Expecting mothers learn the proper way of breastfeeding through illustrative literature and group sessions
By Vidya Kulkarni
Bhadwad village, Nandurbar district, Maharashtra, April 2006: The small group of women huddled with their young babies at the Anganwadi Centre are listening intently to Durga Gavit, as her four month old son Prashant sleeps comfortably in her lap. With a smile on her face, Durga shares her experience with the group: “My baby is healthy and sleeps well. Even his weight has increased. There are no problems so far.” She recalls the Anganwadi worker explaining to her the importance of early initiation and exclusive breastfeeding.
The women nod in agreement. These women are members of the “active mother’s support group” They have similar experiences and can easily identify with what Durga is saying. A seemingly small change, such as exclusive breast feeding, has made a big difference in the health of their babies.
Durga relates her experience with her first child: “I was not so aware then. Whenever the baby cried, I would feel him any kind of food. I didn’t know about exclusive breast feeding. Now I realize that was the reason for ups and downs in his health.’ Durga and many women like her now understand that exclusive breast feeding is critical to the child’s health in the initial years.
Nandurbar district of Maharashtra is one of the most backward districts in the State. Malnutrition amongst children is approximately 62% which includes mild to moderate cases.UNICEF, in partnership with the district administration and the Breastfeeding Promotion Network of India (BPNI), initiated the Infant and Young Child Feeding (IYCF) programme aimed at preventing malnutrition in young children.
In the programme’s initial phase, a team of 60 health and ICDS workers was trained with active involvement of the BPNI. The team of trainers then undertook further training of around 900 Anganwadi (child-care) workers (AWWs). The workers were trained to use informative hand-outs, weighing scales and charts for village level awareness campaigns and growth monitoring. At the ground level, IYCF is implemented through Auxiliary Nurse and Midwives (ANMs) and anganwadi workers who already work with mothers of infants.
IYCF is a component of the Infant and Young Child Nutrition (IYCN) programme which primarily relies on empowering the community through information and mutual support. It promotes activities like mother’s meetings and mother support groups, wherein the women exchange information and learn as well as teach caring and feeding practices.
Learning the correct method of breastfeeding is key to preventing malnutrition in the early years of a child's life
The anganwadi worker in Bhadwad, Nirmala Gavit together with her college-going daughter Archana, held a series of meetings with the women’s self-help group. “I use pictorial charts and demonstrations to explain what proper breastfeeding means. We make sure women properly understand the importance of early and exclusive breast feeding, position of the baby while feeding, intervals between two feeding as well as introduction of complementary feeding after six months. Rural women do not have a concept of month-wise age of their babies, but we know it from our records. Therefore whenever a child completes six-months, we celebrate it as special day, invite the mother and other women in our centre and organise a demonstration of preparing home based complimentary food and how to feed them.” she says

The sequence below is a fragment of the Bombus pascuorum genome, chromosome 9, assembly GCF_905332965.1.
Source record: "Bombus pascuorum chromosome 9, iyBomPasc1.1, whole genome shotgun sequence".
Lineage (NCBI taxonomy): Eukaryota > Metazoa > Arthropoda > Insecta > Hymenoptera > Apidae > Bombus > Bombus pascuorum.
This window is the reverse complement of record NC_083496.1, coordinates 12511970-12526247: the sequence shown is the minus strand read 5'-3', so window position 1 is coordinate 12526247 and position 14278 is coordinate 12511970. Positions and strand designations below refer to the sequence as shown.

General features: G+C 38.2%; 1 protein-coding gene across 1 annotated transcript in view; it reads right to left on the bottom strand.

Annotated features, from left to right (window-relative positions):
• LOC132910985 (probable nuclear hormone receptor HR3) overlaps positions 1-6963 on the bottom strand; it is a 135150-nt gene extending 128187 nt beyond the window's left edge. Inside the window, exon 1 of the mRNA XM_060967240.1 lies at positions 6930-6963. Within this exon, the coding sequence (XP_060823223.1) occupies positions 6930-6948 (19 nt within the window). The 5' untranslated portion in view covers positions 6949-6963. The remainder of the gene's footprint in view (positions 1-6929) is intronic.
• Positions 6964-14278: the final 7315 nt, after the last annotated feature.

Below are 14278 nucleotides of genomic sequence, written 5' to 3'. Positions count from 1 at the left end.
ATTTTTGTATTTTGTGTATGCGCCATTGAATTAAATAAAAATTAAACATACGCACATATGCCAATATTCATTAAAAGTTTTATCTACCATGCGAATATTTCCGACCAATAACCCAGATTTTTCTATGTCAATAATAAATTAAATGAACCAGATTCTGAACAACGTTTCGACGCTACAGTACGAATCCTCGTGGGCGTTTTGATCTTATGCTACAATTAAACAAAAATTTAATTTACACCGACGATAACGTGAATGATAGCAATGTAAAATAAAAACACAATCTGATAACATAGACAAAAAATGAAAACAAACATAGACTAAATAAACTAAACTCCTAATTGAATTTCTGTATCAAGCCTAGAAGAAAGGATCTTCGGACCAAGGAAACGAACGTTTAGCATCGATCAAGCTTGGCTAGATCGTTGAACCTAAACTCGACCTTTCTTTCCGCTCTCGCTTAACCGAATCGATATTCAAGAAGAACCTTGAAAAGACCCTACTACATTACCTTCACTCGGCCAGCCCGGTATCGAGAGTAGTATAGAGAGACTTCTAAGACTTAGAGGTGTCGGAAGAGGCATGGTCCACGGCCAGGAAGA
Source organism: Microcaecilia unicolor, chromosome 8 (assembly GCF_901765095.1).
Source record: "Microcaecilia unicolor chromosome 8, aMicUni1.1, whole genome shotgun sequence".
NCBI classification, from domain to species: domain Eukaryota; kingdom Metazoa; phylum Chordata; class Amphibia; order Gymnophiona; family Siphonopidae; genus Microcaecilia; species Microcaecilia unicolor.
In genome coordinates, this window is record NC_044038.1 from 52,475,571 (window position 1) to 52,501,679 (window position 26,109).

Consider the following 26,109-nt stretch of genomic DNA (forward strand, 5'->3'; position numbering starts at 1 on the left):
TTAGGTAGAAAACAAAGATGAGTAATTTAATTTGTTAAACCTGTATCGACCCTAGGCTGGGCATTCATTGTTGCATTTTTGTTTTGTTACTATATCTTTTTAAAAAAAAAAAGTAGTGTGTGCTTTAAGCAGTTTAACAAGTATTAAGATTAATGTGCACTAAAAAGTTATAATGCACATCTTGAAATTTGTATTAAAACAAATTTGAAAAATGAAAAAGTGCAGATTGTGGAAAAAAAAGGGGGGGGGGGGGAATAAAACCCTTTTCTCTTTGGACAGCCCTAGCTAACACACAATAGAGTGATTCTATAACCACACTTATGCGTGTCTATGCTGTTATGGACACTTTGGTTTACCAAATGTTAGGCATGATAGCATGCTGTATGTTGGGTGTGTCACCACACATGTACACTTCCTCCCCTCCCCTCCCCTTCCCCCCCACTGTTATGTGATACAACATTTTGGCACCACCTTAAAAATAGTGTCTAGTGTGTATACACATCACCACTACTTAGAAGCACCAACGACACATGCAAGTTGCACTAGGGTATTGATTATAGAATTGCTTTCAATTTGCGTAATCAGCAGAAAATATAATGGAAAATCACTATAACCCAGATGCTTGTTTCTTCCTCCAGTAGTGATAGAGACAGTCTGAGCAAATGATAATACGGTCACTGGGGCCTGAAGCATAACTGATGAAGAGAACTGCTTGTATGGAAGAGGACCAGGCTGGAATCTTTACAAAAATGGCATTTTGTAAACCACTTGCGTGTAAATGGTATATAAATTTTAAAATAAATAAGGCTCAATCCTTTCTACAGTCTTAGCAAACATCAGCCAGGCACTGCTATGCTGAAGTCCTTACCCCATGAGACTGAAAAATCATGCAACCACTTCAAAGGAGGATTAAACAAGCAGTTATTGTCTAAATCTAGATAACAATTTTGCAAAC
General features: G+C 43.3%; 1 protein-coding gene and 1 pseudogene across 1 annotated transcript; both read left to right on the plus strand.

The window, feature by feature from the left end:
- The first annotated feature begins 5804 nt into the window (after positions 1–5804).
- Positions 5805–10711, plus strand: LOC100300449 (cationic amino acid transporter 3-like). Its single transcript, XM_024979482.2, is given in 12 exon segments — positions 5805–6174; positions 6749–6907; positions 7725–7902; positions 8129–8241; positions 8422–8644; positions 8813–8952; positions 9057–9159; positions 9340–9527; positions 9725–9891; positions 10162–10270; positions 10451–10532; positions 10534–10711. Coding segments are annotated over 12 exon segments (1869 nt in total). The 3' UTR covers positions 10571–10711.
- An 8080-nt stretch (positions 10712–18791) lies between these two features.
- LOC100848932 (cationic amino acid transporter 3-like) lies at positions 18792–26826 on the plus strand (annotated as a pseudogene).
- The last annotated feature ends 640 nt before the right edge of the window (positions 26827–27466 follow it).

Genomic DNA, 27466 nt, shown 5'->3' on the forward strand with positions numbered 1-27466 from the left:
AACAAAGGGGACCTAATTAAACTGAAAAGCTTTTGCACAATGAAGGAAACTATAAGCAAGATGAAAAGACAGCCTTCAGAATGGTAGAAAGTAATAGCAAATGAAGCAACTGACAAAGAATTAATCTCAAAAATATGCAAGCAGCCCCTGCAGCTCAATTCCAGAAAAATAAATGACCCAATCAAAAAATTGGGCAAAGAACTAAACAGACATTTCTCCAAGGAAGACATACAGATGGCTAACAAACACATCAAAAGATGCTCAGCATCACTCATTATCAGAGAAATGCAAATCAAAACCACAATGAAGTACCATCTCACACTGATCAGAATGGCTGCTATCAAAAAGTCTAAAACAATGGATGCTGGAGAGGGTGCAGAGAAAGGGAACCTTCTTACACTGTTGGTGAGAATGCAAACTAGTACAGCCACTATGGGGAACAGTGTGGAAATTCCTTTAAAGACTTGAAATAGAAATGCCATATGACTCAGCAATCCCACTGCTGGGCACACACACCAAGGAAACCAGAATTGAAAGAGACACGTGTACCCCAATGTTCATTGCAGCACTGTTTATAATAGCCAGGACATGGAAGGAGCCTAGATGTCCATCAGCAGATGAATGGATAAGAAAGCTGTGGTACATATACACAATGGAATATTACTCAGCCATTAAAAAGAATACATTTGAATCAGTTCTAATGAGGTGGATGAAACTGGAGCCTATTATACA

The women too find these meetings enriching. Anusuya Padvi and Manju Walwi, both expectant mothers, were delighted to learn of the technique of expressing breast milk to be fed later, when the mother would beaway for a few hours. In most rural families women need to get back to work very soon after delivery. Anusuya and others felt this information was very useful and worth trying.
In earlier days the newborn was denied the very nutritious initial mother’s milk, the colostrum. It was thought that the thick fluid would be too heavy for the baby to digest. However, misconceptions about breast feeding are slowly fading away through the consistent efforts of many such support groups which are focussed on bringing about behaviour development.
While information and training are important for awareness, follow-up counselling and group sessions are key to ensure desired behavioural changes happen and are sustained. Mother support groups play an important role in this regard. The SHG leaders are especially effective in this task for they enjoy enhanced status and credibility amongst the villagers.